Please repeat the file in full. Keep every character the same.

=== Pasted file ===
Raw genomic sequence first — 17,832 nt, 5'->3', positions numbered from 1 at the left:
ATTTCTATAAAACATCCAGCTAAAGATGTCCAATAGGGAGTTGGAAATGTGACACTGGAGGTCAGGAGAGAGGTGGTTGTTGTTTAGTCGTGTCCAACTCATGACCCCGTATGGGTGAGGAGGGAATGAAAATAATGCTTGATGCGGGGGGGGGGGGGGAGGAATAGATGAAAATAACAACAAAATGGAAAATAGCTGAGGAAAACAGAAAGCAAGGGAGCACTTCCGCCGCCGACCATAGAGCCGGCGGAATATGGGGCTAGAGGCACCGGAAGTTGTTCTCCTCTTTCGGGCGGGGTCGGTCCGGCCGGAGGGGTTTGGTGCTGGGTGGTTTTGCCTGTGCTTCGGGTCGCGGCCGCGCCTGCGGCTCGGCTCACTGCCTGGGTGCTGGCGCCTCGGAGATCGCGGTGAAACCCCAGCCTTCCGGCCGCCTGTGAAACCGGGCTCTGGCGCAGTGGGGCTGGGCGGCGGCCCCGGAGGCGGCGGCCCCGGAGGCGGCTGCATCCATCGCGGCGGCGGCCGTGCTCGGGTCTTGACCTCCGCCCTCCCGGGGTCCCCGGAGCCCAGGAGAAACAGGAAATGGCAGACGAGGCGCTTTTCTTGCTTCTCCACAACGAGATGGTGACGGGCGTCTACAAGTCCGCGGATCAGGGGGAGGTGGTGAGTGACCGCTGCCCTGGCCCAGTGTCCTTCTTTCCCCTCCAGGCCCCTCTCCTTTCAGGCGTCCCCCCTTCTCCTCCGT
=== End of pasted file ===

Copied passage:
Raw genomic sequence first — 17,832 nt, 5'->3', positions numbered from 1 at the left:
ATTTCTATAAAACATCCAGCTAAAGATGTCCAATAGGGAGTTGGAAATGTGACACTGGAGGTCAGGAGAGAGGTGGTTGTTGTTTAGTCGTGTCCAACTCATGACCCCGTATGGGTGAGGAGGGAATGAAAATAATGCTTGATGCGGGGGGGGGGGGGGAGGAATAGATGAAAATAACAACAAAATGGAAAATAGCTGAGGAAAACAGAAAGCAAGGGAGCACTTCCGCCGCCGACCATAGAGCCGGCGGAATATGGGGCTAGAGGCACCGGAAGTTGTTCTCCTCTTTCGGGCGGGGTCGGTCCGGCCGGAGGGGTTTGGTGCTGGGTGGTTTTGCCTGTGCTTCGGGTCGCGGCCGCGCCTGCGGCTCGGCTCACTGCCTGGGTGCTGGCGCCTCGGAGATCGCGGTGAAACCCCAGCCTTCCGGCCGCCTGTGAAACCGGGCTCTGGCGCAGTGGGGCTGGGCGGCGGCCCCGGAGGCGGCGGCCCCGGAGGCGGCTGCATCCATCGCGGCGGCGGCCGTGCTCGGGTCTTGACCTCCGCCCTCCCGGGGTCCCCGGAGCCCAGGAGAAACAGGAAATGGCAGACGAGGCGCTTTTCTTGCTTCTCCACAACGAGATGGTGACGGGCGTCTACAAGTCCGCGGATCAGGGGGAGGTGGTGAGTGACCGCTGCCCTGGCCCAGTGTCCTTCTTTCCCCTCCAGGCCCCTCTCCTTTCAGGCGTCCCCCCTTCTCCTCCGT